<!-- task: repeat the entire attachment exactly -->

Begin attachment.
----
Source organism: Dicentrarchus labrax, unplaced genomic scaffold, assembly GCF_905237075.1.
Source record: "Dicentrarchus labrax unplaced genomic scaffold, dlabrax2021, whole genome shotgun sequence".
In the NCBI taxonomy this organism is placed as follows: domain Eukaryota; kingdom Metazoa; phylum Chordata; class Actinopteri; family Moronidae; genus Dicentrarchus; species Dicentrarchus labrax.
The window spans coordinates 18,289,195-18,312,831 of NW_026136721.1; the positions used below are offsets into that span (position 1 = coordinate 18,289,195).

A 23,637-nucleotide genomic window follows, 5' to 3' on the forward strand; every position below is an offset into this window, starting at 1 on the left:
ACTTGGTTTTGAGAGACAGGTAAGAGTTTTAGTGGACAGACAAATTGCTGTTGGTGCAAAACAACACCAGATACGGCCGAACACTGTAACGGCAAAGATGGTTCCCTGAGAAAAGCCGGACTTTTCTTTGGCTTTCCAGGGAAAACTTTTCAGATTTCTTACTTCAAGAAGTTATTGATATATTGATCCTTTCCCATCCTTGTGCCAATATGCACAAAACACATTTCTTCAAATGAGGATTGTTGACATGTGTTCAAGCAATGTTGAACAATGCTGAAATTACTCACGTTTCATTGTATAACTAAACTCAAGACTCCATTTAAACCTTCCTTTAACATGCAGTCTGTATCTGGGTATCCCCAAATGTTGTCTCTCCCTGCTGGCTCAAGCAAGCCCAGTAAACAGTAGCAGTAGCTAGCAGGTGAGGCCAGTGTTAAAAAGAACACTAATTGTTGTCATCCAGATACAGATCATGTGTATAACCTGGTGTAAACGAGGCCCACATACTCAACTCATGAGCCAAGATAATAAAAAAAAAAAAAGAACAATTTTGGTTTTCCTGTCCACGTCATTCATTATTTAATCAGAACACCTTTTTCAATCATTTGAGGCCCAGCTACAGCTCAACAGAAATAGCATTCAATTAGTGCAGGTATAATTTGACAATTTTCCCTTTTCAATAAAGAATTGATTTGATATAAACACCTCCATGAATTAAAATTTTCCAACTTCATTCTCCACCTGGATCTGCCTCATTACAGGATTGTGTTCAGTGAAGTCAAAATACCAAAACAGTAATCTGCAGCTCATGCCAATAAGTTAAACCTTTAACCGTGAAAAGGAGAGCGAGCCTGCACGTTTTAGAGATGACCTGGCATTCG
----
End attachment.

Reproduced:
Source organism: Dicentrarchus labrax, unplaced genomic scaffold, assembly GCF_905237075.1.
Source record: "Dicentrarchus labrax unplaced genomic scaffold, dlabrax2021, whole genome shotgun sequence".
In the NCBI taxonomy this organism is placed as follows: domain Eukaryota; kingdom Metazoa; phylum Chordata; class Actinopteri; family Moronidae; genus Dicentrarchus; species Dicentrarchus labrax.
The window spans coordinates 18,289,195-18,312,831 of NW_026136721.1; the positions used below are offsets into that span (position 1 = coordinate 18,289,195).

A 23,637-nucleotide genomic window follows, 5' to 3' on the forward strand; every position below is an offset into this window, starting at 1 on the left:
ACTTGGTTTTGAGAGACAGGTAAGAGTTTTAGTGGACAGACAAATTGCTGTTGGTGCAAAACAACACCAGATACGGCCGAACACTGTAACGGCAAAGATGGTTCCCTGAGAAAAGCCGGACTTTTCTTTGGCTTTCCAGGGAAAACTTTTCAGATTTCTTACTTCAAGAAGTTATTGATATATTGATCCTTTCCCATCCTTGTGCCAATATGCACAAAACACATTTCTTCAAATGAGGATTGTTGACATGTGTTCAAGCAATGTTGAACAATGCTGAAATTACTCACGTTTCATTGTATAACTAAACTCAAGACTCCATTTAAACCTTCCTTTAACATGCAGTCTGTATCTGGGTATCCCCAAATGTTGTCTCTCCCTGCTGGCTCAAGCAAGCCCAGTAAACAGTAGCAGTAGCTAGCAGGTGAGGCCAGTGTTAAAAAGAACACTAATTGTTGTCATCCAGATACAGATCATGTGTATAACCTGGTGTAAACGAGGCCCACATACTCAACTCATGAGCCAAGATAATAAAAAAAAAAAAAGAACAATTTTGGTTTTCCTGTCCACGTCATTCATTATTTAATCAGAACACCTTTTTCAATCATTTGAGGCCCAGCTACAGCTCAACAGAAATAGCATTCAATTAGTGCAGGTATAATTTGACAATTTTCCCTTTTCAATAAAGAATTGATTTGATATAAACACCTCCATGAATTAAAATTTTCCAACTTCATTCTCCACCTGGATCTGCCTCATTACAGGATTGTGTTCAGTGAAGTCAAAATACCAAAACAGTAATCTGCAGCTCATGCCAATAAGTTAAACCTTTAACCGTGAAAAGGAGAGCGAGCCTGCACGTTTTAGAGATGACCTGGCATTCG